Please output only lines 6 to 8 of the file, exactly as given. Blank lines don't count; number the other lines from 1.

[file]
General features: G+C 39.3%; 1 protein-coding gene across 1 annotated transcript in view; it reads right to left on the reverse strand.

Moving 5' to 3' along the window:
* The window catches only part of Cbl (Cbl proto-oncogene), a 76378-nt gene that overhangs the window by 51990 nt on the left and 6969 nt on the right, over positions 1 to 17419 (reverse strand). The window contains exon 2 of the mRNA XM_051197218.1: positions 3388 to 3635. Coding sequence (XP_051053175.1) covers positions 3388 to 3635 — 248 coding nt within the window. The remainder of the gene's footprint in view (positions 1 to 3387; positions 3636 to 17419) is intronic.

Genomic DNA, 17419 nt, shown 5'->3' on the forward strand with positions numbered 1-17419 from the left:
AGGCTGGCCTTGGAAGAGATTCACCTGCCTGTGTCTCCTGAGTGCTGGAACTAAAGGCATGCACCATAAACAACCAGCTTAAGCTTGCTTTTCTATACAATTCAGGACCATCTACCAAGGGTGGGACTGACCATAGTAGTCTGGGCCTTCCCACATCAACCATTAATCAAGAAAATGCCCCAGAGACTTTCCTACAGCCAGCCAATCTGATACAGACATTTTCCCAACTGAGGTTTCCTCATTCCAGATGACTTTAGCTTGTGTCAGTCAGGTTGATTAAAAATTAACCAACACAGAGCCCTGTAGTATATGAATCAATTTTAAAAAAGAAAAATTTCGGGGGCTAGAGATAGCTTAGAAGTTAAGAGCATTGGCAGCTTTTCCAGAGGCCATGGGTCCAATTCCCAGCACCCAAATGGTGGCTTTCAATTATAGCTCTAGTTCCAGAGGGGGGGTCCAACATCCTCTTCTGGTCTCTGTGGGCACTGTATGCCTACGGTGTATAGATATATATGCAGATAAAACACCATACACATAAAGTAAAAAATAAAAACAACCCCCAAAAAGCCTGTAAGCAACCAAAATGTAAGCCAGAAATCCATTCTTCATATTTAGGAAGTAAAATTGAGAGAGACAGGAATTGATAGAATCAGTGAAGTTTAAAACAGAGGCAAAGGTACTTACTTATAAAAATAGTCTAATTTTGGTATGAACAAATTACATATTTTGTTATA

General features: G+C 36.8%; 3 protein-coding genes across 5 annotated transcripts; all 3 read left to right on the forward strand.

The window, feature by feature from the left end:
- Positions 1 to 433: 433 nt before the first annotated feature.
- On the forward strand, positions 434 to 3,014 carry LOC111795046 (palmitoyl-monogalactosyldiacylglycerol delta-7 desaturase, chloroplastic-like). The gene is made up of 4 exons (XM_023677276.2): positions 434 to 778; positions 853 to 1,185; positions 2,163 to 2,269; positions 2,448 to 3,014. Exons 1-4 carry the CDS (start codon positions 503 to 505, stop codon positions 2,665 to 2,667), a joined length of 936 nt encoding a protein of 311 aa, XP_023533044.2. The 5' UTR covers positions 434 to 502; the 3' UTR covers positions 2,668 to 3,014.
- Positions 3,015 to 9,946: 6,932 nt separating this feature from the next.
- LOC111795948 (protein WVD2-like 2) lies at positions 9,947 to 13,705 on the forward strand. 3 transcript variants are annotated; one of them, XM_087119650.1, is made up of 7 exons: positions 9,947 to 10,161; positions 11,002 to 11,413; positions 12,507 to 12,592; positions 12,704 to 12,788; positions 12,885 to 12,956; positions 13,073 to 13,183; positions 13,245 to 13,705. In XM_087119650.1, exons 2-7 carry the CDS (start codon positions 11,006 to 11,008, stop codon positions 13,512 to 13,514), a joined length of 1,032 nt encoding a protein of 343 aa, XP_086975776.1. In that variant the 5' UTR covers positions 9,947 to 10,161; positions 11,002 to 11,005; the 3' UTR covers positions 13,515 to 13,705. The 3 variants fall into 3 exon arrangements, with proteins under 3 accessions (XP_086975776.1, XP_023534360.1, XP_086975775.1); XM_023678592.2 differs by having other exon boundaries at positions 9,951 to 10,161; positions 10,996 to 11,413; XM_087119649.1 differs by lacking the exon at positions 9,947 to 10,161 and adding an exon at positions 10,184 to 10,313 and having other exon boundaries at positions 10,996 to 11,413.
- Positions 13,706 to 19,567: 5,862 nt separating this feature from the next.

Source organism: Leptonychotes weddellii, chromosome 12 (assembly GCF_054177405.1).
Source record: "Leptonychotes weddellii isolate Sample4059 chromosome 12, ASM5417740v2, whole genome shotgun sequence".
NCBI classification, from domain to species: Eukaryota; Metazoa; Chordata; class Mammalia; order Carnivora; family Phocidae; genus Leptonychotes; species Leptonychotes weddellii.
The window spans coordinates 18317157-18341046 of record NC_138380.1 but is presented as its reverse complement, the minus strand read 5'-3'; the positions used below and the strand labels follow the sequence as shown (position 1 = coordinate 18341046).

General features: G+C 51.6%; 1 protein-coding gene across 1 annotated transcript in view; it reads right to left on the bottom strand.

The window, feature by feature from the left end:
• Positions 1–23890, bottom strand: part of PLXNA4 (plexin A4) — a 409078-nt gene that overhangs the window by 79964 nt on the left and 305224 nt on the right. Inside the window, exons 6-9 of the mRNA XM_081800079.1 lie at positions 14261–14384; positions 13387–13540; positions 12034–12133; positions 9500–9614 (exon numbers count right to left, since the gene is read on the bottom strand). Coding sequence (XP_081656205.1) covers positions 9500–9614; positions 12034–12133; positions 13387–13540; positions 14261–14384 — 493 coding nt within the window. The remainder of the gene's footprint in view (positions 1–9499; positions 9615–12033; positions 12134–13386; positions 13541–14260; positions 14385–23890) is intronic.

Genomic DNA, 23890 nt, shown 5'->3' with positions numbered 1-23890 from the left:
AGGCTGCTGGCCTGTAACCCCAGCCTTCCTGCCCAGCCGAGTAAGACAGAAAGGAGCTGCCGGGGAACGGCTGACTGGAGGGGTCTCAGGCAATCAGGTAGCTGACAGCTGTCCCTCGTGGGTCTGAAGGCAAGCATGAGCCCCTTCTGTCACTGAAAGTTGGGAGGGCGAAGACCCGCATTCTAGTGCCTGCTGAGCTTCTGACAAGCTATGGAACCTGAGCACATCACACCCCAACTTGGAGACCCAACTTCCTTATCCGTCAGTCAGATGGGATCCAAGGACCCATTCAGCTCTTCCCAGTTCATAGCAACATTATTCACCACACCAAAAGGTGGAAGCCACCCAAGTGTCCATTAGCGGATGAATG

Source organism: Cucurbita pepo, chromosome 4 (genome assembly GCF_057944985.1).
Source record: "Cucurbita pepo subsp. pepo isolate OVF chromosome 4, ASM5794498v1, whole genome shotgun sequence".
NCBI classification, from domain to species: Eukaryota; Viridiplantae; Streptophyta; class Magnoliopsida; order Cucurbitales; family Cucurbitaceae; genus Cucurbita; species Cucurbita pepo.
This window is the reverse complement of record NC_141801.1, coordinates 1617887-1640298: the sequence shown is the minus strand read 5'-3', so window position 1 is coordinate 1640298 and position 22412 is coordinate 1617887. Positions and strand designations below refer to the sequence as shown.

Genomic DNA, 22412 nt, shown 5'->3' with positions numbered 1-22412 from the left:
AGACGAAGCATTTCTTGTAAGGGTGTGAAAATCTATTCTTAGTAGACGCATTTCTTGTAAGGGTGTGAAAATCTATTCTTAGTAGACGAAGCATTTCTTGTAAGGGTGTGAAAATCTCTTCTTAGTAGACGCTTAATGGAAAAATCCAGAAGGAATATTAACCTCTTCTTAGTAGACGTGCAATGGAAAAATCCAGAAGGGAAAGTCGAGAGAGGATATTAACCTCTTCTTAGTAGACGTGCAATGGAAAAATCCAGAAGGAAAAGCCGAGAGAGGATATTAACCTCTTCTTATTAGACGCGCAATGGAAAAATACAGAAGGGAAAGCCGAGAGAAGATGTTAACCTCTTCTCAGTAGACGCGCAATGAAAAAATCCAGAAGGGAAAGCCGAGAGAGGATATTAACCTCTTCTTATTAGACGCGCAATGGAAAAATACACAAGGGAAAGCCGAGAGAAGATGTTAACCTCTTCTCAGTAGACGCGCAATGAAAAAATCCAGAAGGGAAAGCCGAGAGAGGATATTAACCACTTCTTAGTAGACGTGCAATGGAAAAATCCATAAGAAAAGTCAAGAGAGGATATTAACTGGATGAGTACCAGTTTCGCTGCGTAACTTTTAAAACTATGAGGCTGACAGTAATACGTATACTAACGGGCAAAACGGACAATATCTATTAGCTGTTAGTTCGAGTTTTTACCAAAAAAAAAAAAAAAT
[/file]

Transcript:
General features: G+C 36.8%; 3 protein-coding genes across 5 annotated transcripts; all 3 read left to right on the forward strand.

The window, feature by feature from the left end:
- Positions 1 to 433: 433 nt before the first annotated feature.